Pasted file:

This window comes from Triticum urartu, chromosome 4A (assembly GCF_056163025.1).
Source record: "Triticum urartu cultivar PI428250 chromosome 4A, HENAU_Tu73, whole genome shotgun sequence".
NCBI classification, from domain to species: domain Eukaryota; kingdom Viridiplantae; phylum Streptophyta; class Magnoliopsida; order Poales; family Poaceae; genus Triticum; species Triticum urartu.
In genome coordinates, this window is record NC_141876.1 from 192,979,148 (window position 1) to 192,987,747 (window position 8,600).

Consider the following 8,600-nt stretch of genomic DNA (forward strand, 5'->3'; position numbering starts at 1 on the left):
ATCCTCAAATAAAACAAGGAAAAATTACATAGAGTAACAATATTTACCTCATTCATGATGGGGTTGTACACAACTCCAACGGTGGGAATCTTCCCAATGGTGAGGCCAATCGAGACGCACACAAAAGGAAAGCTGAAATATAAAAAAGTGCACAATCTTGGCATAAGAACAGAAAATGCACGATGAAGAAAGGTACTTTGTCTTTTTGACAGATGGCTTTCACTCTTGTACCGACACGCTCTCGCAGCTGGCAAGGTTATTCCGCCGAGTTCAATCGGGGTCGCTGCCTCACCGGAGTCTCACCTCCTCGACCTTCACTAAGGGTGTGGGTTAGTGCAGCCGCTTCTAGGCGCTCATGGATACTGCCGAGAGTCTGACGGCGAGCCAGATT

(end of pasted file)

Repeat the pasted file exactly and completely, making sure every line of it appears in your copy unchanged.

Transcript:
This window comes from Triticum urartu, chromosome 4A (assembly GCF_056163025.1).
Source record: "Triticum urartu cultivar PI428250 chromosome 4A, HENAU_Tu73, whole genome shotgun sequence".
NCBI classification, from domain to species: domain Eukaryota; kingdom Viridiplantae; phylum Streptophyta; class Magnoliopsida; order Poales; family Poaceae; genus Triticum; species Triticum urartu.
In genome coordinates, this window is record NC_141876.1 from 192,979,148 (window position 1) to 192,987,747 (window position 8,600).

Consider the following 8,600-nt stretch of genomic DNA (forward strand, 5'->3'; position numbering starts at 1 on the left):
ATCCTCAAATAAAACAAGGAAAAATTACATAGAGTAACAATATTTACCTCATTCATGATGGGGTTGTACACAACTCCAACGGTGGGAATCTTCCCAATGGTGAGGCCAATCGAGACGCACACAAAAGGAAAGCTGAAATATAAAAAAGTGCACAATCTTGGCATAAGAACAGAAAATGCACGATGAAGAAAGGTACTTTGTCTTTTTGACAGATGGCTTTCACTCTTGTACCGACACGCTCTCGCAGCTGGCAAGGTTATTCCGCCGAGTTCAATCGGGGTCGCTGCCTCACCGGAGTCTCACCTCCTCGACCTTCACTAAGGGTGTGGGTTAGTGCAGCCGCTTCTAGGCGCTCATGGATACTGCCGAGAGTCTGACGGCGAGCCAGATT